Croom is still concerned about depth, most of all on the offensive front where he counts eight players he would use in what he called "critical situations." Some other units are still developing the rotation of starters, backups, and reserves, such as at wide receiver. Veteran Tee Milons did not dress out for the opener, for what Croom called inconsistency in practices. The coach has even raised the prospect that if Milons does not get into a groove he might be redshirted this season.

"I told him if he picks up and plays like we want him to play, beats other guys out, we'll play him. Otherwise we'll redshirt him and give him time to improve. I don't want to waste that talent, but he's still got a lot of growing-up to do."

At the same time Croom admitted he had wanted to play rookie Gabe O'Neal in the opener. "That was my mistake, we should have gotten him in there. He will be in this week, I want him to play because he's going to be a good player." Using O'Neal would also allow starter Clarence McDougal to rest some series.

Against Tulane, State shuffled the linebackers to put Kenny Kern in the middle between Rico Bennett and McDougal. Croom said Kern has evolved into the better middle linebacker and spring #1 Marvin Byrdsong, who played little in the opener, will play an outside position. "So he can run to the ball better and not have to worry about signals and those things. With Kenny and Brad Horton in the middle to handle communication things. That's an area that is really going to get tested this week."

Because unlike Tulane, Auburn is a proven ground-pounding team with potent tailbacks Cadillac Williams and Ronnie Brown. Croom joked that the best defense for Williams would be to have an archer wound him in the leg. "Our defensive coaches are scratching their heads figuring what to do. We'll just have to see if we can get 11 guys off their blocks to tackle him. I wish those two (backs) had gone to the NFL last year, it would make my life easier."

Croom doesn't understand the criticism of Tiger quarterback Jason Campbell and the lack of respect Auburn's air game gets. "I watched enough tape on them, they can hurt you. We can't go to sleep back there thinking they're they will hand it off 40, 50 times. I'm sure they'll use play-action and take some shots down the field, we have to be alert to that."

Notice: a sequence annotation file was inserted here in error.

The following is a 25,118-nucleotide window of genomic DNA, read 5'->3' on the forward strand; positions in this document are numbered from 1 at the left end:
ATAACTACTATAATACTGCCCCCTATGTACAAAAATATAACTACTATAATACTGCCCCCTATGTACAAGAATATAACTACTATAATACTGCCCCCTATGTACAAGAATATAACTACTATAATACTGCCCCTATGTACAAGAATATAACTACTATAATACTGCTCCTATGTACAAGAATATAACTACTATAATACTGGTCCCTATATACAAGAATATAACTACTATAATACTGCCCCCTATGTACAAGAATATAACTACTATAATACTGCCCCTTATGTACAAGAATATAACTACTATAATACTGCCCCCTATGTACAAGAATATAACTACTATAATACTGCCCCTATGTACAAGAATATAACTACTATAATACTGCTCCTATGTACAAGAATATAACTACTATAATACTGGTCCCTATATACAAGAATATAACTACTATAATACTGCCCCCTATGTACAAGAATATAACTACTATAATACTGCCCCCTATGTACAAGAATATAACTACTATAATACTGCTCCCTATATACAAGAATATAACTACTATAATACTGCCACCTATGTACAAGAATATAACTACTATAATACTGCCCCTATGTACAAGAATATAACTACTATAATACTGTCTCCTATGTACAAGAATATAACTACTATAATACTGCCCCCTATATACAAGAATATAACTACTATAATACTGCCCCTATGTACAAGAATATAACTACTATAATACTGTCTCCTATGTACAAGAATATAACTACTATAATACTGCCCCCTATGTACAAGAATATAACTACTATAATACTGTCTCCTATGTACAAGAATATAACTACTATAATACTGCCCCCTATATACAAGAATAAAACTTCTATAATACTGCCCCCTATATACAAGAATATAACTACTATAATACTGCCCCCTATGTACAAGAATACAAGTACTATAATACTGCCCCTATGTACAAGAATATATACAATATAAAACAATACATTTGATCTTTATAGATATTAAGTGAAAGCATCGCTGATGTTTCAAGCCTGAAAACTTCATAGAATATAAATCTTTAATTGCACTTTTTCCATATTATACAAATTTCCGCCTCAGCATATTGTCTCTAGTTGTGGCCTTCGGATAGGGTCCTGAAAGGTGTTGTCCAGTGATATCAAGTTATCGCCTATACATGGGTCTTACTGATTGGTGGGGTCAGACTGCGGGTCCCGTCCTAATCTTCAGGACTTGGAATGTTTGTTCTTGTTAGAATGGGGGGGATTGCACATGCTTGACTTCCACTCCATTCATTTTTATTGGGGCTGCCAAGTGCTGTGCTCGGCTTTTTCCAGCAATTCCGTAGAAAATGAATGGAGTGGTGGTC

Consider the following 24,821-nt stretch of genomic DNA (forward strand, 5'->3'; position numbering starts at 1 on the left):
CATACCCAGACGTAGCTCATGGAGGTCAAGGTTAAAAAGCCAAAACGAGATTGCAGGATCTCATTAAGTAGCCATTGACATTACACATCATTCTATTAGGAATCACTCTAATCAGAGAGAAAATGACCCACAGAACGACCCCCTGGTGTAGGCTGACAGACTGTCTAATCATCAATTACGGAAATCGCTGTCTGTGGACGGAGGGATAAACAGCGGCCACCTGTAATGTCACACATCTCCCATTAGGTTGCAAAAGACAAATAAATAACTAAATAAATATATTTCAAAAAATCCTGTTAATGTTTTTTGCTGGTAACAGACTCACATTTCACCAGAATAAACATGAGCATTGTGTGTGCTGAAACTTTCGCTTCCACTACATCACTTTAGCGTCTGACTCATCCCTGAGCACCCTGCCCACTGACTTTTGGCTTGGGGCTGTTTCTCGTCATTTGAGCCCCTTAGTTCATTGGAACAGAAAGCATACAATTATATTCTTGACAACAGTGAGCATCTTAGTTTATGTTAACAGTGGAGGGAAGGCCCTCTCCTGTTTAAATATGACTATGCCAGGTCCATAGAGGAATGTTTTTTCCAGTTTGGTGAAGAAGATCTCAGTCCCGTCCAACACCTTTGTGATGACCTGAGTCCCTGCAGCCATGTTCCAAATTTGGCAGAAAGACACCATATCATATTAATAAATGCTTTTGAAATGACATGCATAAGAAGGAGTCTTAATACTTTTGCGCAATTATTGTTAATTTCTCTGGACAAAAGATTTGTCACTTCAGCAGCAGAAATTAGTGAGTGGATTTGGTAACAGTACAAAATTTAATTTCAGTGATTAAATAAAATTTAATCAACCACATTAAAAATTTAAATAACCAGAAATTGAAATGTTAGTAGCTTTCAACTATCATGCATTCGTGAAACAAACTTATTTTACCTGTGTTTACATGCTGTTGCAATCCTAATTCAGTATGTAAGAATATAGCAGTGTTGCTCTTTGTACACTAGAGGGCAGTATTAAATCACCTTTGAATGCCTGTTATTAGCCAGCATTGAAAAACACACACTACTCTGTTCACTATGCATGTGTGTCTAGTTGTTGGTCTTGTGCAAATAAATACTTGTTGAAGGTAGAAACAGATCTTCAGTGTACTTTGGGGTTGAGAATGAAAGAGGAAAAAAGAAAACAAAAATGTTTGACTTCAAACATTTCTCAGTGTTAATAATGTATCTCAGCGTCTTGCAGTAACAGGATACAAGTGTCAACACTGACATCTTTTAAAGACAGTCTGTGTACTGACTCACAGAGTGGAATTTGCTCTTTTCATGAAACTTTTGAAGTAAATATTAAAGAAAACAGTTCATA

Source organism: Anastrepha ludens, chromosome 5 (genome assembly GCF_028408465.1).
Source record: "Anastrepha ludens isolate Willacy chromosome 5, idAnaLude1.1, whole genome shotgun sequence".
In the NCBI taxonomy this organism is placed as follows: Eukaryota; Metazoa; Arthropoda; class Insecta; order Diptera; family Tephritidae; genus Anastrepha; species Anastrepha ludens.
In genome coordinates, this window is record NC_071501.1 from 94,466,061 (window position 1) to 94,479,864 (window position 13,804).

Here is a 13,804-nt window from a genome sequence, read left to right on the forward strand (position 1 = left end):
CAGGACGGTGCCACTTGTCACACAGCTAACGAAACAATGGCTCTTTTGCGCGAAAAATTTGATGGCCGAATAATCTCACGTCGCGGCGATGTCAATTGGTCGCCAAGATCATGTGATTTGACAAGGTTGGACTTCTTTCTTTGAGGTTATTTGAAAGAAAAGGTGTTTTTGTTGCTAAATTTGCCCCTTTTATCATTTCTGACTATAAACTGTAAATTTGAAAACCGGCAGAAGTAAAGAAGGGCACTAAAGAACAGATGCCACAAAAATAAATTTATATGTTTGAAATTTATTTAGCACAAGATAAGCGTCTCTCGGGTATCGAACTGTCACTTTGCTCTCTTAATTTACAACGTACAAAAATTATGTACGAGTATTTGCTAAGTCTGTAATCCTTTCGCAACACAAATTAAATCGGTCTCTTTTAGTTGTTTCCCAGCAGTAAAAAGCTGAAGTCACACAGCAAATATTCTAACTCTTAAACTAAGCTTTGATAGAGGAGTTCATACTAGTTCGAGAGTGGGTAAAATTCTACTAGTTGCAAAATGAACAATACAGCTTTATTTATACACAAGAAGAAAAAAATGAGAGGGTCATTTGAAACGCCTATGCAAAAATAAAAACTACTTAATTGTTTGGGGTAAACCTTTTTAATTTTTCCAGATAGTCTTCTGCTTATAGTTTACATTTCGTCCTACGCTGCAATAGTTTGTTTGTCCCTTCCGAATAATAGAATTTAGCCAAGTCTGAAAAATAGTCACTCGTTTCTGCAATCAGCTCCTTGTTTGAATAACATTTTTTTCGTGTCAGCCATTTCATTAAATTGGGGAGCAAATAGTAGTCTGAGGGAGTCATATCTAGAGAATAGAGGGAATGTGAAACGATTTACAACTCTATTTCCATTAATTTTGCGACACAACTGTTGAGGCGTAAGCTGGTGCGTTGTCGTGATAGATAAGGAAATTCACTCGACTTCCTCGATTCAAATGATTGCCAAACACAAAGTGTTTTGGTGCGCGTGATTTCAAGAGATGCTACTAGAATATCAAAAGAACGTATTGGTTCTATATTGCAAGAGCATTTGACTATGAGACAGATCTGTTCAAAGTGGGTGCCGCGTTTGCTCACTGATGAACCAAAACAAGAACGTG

Auburn also has another new offensive coordinator, this one an advocate of the West Coast style. A quick look at the first game showed Croom that the Tigers do run many of the same things State does, with two significant difference. First, Auburn has a few more ‘gadget' plays in the plan. Secondly and more importantly, their schemes are more developed than what the Bulldogs are capable of executing at the moment.

"Right now we're going to keep it simple and hope we don't beat ourselves," Croom said candidly.

The Bulldogs did not self-destruct in their first turn in the spotlight. In fact the coach was as pleased with how his team handled early adversity—a called-back touchdown return and inability to score in the first half—even better than the staff. "The other key part came when they hit a big touchdown on us, shocked us there," said Croom of Tulane's fourth-quarter score. "We were able to take the ball down the field and score." In short, the Bulldogs showed some intangibles the staff wanted to see.

"I was really concerned with that going in," Croom said. "We know we're not the most talented team in the conference by any stretch of the imagination, but we're not worried about that because we can't do anything about it. We'll maximize the ability we do have and use the resources we do have to win."

And if the Bulldogs can give a maximum effort, maybe their coach can begin another streak of success against an old rival on this new stage.